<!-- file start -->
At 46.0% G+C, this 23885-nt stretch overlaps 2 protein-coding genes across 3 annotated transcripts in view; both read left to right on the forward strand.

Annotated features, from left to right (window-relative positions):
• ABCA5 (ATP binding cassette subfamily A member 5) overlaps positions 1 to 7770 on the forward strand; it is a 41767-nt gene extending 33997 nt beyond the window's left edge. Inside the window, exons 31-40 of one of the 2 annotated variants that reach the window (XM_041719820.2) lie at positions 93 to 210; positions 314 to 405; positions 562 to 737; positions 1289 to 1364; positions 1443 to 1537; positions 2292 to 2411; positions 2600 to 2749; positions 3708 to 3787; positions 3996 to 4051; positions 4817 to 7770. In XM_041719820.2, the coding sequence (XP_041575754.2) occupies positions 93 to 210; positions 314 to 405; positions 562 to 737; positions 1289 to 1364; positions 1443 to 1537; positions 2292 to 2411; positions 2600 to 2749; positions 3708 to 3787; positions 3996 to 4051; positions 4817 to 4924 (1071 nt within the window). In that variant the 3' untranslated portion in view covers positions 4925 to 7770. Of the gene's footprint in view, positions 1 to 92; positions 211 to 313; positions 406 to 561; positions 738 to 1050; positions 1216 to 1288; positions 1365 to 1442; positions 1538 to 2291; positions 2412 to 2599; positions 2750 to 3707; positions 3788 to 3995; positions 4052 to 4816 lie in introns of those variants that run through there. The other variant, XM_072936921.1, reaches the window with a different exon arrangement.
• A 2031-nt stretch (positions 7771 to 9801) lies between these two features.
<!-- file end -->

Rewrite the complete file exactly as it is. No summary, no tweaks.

At 46.0% G+C, this 23885-nt stretch overlaps 2 protein-coding genes across 3 annotated transcripts in view; both read left to right on the forward strand.

Annotated features, from left to right (window-relative positions):
• ABCA5 (ATP binding cassette subfamily A member 5) overlaps positions 1 to 7770 on the forward strand; it is a 41767-nt gene extending 33997 nt beyond the window's left edge. Inside the window, exons 31-40 of one of the 2 annotated variants that reach the window (XM_041719820.2) lie at positions 93 to 210; positions 314 to 405; positions 562 to 737; positions 1289 to 1364; positions 1443 to 1537; positions 2292 to 2411; positions 2600 to 2749; positions 3708 to 3787; positions 3996 to 4051; positions 4817 to 7770. In XM_041719820.2, the coding sequence (XP_041575754.2) occupies positions 93 to 210; positions 314 to 405; positions 562 to 737; positions 1289 to 1364; positions 1443 to 1537; positions 2292 to 2411; positions 2600 to 2749; positions 3708 to 3787; positions 3996 to 4051; positions 4817 to 4924 (1071 nt within the window). In that variant the 3' untranslated portion in view covers positions 4925 to 7770. Of the gene's footprint in view, positions 1 to 92; positions 211 to 313; positions 406 to 561; positions 738 to 1050; positions 1216 to 1288; positions 1365 to 1442; positions 1538 to 2291; positions 2412 to 2599; positions 2750 to 3707; positions 3788 to 3995; positions 4052 to 4816 lie in introns of those variants that run through there. The other variant, XM_072936921.1, reaches the window with a different exon arrangement.
• A 2031-nt stretch (positions 7771 to 9801) lies between these two features.